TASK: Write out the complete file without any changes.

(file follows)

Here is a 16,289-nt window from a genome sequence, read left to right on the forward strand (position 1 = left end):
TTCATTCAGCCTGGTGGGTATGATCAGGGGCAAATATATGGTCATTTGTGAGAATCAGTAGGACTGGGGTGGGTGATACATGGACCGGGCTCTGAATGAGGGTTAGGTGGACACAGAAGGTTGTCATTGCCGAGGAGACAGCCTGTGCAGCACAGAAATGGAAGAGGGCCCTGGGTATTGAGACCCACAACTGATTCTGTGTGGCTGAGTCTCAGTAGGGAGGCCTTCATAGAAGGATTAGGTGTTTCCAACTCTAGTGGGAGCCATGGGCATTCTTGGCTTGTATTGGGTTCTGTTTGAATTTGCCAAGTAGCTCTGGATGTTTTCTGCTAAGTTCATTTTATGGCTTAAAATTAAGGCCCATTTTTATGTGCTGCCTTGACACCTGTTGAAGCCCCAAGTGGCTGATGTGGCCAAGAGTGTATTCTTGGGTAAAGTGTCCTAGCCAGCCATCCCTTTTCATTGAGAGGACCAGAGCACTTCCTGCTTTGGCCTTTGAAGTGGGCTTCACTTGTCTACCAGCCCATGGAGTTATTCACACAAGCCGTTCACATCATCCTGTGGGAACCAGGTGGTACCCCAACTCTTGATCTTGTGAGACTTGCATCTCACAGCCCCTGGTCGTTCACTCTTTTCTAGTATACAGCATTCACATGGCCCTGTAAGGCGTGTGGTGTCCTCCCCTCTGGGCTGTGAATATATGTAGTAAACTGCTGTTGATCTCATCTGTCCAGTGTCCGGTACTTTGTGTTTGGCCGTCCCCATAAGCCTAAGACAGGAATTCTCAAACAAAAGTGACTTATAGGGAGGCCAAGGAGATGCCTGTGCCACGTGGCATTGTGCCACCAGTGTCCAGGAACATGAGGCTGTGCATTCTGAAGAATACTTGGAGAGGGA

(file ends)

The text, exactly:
Here is a 16,289-nt window from a genome sequence, read left to right on the forward strand (position 1 = left end):
TTCATTCAGCCTGGTGGGTATGATCAGGGGCAAATATATGGTCATTTGTGAGAATCAGTAGGACTGGGGTGGGTGATACATGGACCGGGCTCTGAATGAGGGTTAGGTGGACACAGAAGGTTGTCATTGCCGAGGAGACAGCCTGTGCAGCACAGAAATGGAAGAGGGCCCTGGGTATTGAGACCCACAACTGATTCTGTGTGGCTGAGTCTCAGTAGGGAGGCCTTCATAGAAGGATTAGGTGTTTCCAACTCTAGTGGGAGCCATGGGCATTCTTGGCTTGTATTGGGTTCTGTTTGAATTTGCCAAGTAGCTCTGGATGTTTTCTGCTAAGTTCATTTTATGGCTTAAAATTAAGGCCCATTTTTATGTGCTGCCTTGACACCTGTTGAAGCCCCAAGTGGCTGATGTGGCCAAGAGTGTATTCTTGGGTAAAGTGTCCTAGCCAGCCATCCCTTTTCATTGAGAGGACCAGAGCACTTCCTGCTTTGGCCTTTGAAGTGGGCTTCACTTGTCTACCAGCCCATGGAGTTATTCACACAAGCCGTTCACATCATCCTGTGGGAACCAGGTGGTACCCCAACTCTTGATCTTGTGAGACTTGCATCTCACAGCCCCTGGTCGTTCACTCTTTTCTAGTATACAGCATTCACATGGCCCTGTAAGGCGTGTGGTGTCCTCCCCTCTGGGCTGTGAATATATGTAGTAAACTGCTGTTGATCTCATCTGTCCAGTGTCCGGTACTTTGTGTTTGGCCGTCCCCATAAGCCTAAGACAGGAATTCTCAAACAAAAGTGACTTATAGGGAGGCCAAGGAGATGCCTGTGCCACGTGGCATTGTGCCACCAGTGTCCAGGAACATGAGGCTGTGCATTCTGAAGAATACTTGGAGAGGGA